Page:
But this isn’t why Unbroken is the best book of any kind I’ve read in the last couple years. No it’s great because Hillenbrand, who also wrote Seabiscuit, is a great story-teller, and the story she tells is so incredible that it’s almost unbelievable.

    As I read this story of being lost and then brutalized I kept asking myself “can this be true? Is it possible that a person could really survive all that Zamperini went through?”

    And the answer is “yes.” And not just survive but in the end achieve a wholeness and redemption that most people who’ve never lived through anything remotely as close to what Zamperini did do not achieve.

    And this is also why it’s a great story because it’s true and it’s full of hope, true, real Hope. It’s a Hope that can transform any person because it transcends every situation no matter how horrible. Zamperini’s life’s a testimony to this reality.

    So if you are looking for Hope, or simply want to an excellent book to dig into read Unbroken and I promise you it’ll be a story you’ll never forget and it might be one that could change your perspective on life forever.

  • Book Reviews,  SpringHill Experiences

    On Being Lost

    “Psychologists have observed that one of the most basic human needs, beginning at birth, is to be gazed upon by another.” Therefore, “part of the terror of being lost stems from the idea of never being seen again” from Laurence Gonzales’ Deep Survival – Who Lives, Who Dies and Why.

    If you’ve ever been lost you know the truth of this statement.

    As I’ve thought about this statement I’ve been struck by the very real relationship between being lost geographically and being lost spiritually.

    No wonder the Biblical writers, pastors and theologians talk of being separated from God as being lost.

    And there are few things worse than being lost. Because ultimately being lost means we are no longer “seen” thus no longer known. And this is an even more frightening thought when we think of it in spiritual terms.

    Now the truth is we’ve all been lost, and to some degree, we are probably all a bit lost now in some part of our lives which is why we understand this deep need to be “gazed upon” by God.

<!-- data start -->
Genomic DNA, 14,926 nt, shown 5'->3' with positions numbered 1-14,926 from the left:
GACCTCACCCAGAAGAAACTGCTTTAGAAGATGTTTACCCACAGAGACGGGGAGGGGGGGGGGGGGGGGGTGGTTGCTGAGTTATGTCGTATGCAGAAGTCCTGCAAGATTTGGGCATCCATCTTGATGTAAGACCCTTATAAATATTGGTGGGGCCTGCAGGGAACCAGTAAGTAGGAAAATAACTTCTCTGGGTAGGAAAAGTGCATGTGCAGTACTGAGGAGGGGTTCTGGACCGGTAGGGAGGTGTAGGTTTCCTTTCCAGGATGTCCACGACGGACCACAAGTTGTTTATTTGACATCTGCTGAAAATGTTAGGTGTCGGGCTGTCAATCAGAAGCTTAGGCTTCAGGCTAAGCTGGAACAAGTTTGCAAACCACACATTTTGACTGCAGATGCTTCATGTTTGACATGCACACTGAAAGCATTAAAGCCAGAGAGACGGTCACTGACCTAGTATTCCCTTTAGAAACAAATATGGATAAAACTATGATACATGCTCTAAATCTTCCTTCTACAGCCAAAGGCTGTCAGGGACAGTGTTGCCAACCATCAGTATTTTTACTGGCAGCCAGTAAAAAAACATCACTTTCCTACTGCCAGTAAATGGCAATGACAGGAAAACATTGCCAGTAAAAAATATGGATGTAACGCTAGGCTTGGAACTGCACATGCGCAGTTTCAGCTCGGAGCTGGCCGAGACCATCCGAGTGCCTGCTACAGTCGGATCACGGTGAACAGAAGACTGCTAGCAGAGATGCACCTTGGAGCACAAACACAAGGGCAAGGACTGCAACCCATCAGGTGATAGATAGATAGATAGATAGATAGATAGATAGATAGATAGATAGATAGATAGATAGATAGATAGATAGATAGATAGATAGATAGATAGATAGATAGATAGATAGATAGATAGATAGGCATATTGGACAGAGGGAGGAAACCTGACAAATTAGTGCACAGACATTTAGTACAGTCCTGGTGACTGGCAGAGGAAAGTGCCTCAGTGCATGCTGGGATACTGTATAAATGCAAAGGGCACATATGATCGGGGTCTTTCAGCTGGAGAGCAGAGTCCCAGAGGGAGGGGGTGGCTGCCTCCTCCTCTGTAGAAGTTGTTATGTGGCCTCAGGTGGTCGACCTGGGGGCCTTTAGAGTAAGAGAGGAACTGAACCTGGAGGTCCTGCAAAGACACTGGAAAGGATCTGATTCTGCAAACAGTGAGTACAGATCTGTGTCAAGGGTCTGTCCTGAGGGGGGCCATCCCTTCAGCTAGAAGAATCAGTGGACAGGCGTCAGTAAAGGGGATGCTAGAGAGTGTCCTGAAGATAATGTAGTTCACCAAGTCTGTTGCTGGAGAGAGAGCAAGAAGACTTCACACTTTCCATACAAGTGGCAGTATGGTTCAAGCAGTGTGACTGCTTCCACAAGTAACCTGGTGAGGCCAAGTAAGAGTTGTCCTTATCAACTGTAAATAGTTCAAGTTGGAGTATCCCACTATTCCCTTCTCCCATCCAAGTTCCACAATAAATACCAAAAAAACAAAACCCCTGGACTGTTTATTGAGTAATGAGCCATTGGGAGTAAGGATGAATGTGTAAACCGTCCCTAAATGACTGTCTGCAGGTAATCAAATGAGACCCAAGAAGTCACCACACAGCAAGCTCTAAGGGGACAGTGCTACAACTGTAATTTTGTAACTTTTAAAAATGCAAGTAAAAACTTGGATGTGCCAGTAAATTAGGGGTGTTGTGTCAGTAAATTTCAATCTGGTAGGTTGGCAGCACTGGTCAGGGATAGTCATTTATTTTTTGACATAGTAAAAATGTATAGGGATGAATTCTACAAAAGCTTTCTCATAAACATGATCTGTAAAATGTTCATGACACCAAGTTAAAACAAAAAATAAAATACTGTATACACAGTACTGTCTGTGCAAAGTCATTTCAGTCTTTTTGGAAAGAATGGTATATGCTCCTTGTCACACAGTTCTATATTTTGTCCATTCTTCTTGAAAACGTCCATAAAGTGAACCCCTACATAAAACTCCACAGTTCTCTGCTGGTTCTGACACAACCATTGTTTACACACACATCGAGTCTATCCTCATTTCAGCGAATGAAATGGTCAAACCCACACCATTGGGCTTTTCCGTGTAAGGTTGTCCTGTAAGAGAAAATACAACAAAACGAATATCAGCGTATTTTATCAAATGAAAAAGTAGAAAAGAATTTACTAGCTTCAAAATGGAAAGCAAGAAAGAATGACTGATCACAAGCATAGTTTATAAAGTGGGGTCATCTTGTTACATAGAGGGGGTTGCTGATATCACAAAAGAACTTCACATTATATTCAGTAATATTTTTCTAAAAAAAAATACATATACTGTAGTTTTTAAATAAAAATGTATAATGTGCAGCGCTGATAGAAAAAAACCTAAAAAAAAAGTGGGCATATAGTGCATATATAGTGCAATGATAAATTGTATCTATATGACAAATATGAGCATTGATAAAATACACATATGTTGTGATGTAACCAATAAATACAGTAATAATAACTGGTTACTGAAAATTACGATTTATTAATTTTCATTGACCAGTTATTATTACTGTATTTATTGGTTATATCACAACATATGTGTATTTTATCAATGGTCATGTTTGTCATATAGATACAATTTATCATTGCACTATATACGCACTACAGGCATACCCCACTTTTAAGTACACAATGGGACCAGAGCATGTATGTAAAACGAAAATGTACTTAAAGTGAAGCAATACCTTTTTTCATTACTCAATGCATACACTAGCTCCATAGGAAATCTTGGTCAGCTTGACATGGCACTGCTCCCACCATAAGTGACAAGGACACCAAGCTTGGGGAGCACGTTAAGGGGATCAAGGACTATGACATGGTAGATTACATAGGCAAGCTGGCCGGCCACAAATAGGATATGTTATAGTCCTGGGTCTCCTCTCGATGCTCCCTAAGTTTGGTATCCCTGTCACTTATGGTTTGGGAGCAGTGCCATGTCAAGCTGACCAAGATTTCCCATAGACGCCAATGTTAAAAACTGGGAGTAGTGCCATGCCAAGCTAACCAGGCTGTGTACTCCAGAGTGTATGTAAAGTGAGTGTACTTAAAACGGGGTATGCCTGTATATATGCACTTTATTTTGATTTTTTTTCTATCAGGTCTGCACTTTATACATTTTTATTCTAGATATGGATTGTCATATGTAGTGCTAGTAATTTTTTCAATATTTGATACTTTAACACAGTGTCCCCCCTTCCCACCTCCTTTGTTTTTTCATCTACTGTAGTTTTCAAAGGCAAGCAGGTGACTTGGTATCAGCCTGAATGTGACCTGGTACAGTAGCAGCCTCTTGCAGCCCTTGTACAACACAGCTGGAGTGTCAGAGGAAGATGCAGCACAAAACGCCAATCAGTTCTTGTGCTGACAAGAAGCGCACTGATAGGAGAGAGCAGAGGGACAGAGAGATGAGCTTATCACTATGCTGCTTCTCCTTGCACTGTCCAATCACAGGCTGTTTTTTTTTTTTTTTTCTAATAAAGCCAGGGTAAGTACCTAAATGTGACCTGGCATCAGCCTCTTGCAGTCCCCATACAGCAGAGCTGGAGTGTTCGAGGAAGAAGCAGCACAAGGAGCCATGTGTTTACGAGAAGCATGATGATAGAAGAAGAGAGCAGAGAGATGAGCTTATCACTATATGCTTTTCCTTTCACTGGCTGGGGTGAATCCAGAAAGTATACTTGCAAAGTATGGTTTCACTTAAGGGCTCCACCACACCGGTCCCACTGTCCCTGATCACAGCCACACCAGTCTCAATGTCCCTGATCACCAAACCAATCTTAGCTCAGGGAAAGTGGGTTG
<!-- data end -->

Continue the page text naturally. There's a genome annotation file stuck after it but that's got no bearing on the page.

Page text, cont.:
So as I reflected on the meaning of “being lost” I’ve been personally convicted that I need to continue helping those who are lost and who desperately want to be “seen again” and be “gazed upon” by their Creator.

    I’ve also become more convinced than ever of the importance of ministries like SpringHill that exist to help lost people become “seen again” by the One whose gaze changes everything. There is no greater gift to give or receive.

  • Book Reviews,  Living as a Leader,  Organizational Leadership

    “Leadership is an Art”

    “The first responsibility of a leader is to define reality. The last is to say thank you.” Max DePree in his book Leadership is an Art and repeated to me in my recent meeting with Roger Williams, Executive Director of Mount Hermon.

    I’m very appreciative of Roger’s reminder of these words from this great book.

    So when I got back to my office on Monday I grabbed my autographed copy and began to flip through it. As I did I realized two important but related facts concerning this book.

    First, it is one of the best books on leadership I’ve ever read and was and is foundational in my leadership philosophy.

    Second, I saw God’s hand directing Roger to bring Leadership is an Art back to my mind because of work the SpringHill Leadership team is doing in organizational planning.

    So I took my copy with me on my trip this week knowing I now had to re-read it.

    As I’ve finished it on my flight I’ve been blessed, challenged and affirmed once again because DePree puts into words and stories the heart of leadership. He sets an ideal that is noble, human, convicting and one I aspire to.

    It is full of wisdom that is practical, philosophical and speaks to both heart and mind. And it is one of the most quotable books on leadership you will ever read.

    It was written nearly 25 years ago so I was worried it was “dated” but I was not disappointed. It reads as contemporary, or maybe even more contemporary, today as it did when I first read it in the late 80’s. Both the truths and DePree’s writing style are timeless.

    So I’ve ordered copies for my leadership team. We are going to read it together because it represents the kind of organization and leadership we aspire to.

    If you want to be inspired to be the best leader you can be join us in reading (or re-reading) Leadership is an Art by Max DePree. It maybe the best book leadership book you’ll ever read.